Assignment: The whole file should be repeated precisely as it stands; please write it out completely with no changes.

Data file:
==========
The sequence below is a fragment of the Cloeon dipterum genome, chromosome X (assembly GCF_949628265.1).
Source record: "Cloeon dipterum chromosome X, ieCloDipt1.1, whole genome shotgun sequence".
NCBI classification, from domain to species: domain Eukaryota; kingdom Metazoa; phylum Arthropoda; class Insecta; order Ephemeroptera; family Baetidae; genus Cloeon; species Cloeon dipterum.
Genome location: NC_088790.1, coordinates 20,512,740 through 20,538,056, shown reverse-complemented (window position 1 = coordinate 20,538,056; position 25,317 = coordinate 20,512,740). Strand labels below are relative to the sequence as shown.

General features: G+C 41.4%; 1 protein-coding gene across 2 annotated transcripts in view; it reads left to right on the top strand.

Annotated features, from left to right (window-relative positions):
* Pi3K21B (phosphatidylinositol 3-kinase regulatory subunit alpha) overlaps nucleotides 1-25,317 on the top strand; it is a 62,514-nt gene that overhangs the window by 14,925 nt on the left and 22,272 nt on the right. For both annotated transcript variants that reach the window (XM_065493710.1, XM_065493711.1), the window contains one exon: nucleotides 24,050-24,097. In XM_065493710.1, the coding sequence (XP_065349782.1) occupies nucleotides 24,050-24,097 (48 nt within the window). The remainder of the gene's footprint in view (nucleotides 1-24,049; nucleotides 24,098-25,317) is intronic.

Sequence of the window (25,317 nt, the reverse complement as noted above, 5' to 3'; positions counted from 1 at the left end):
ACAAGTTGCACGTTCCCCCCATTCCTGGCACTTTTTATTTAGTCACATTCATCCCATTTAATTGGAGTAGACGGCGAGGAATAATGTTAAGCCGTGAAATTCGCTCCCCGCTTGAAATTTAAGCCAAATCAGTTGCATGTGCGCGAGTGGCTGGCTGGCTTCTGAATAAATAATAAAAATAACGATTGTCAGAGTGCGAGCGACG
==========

The sequence below is a fragment of the Cloeon dipterum genome, chromosome X (assembly GCF_949628265.1).
Source record: "Cloeon dipterum chromosome X, ieCloDipt1.1, whole genome shotgun sequence".
NCBI classification, from domain to species: domain Eukaryota; kingdom Metazoa; phylum Arthropoda; class Insecta; order Ephemeroptera; family Baetidae; genus Cloeon; species Cloeon dipterum.
Genome location: NC_088790.1, coordinates 20,512,740 through 20,538,056, shown reverse-complemented (window position 1 = coordinate 20,538,056; position 25,317 = coordinate 20,512,740). Strand labels below are relative to the sequence as shown.

General features: G+C 41.4%; 1 protein-coding gene across 2 annotated transcripts in view; it reads left to right on the top strand.

Annotated features, from left to right (window-relative positions):
* Pi3K21B (phosphatidylinositol 3-kinase regulatory subunit alpha) overlaps nucleotides 1-25,317 on the top strand; it is a 62,514-nt gene that overhangs the window by 14,925 nt on the left and 22,272 nt on the right. For both annotated transcript variants that reach the window (XM_065493710.1, XM_065493711.1), the window contains one exon: nucleotides 24,050-24,097. In XM_065493710.1, the coding sequence (XP_065349782.1) occupies nucleotides 24,050-24,097 (48 nt within the window). The remainder of the gene's footprint in view (nucleotides 1-24,049; nucleotides 24,098-25,317) is intronic.

Sequence of the window (25,317 nt, the reverse complement as noted above, 5' to 3'; positions counted from 1 at the left end):
ACAAGTTGCACGTTCCCCCCATTCCTGGCACTTTTTATTTAGTCACATTCATCCCATTTAATTGGAGTAGACGGCGAGGAATAATGTTAAGCCGTGAAATTCGCTCCCCGCTTGAAATTTAAGCCAAATCAGTTGCATGTGCGCGAGTGGCTGGCTGGCTTCTGAATAAATAATAAAAATAACGATTGTCAGAGTGCGAGCGACG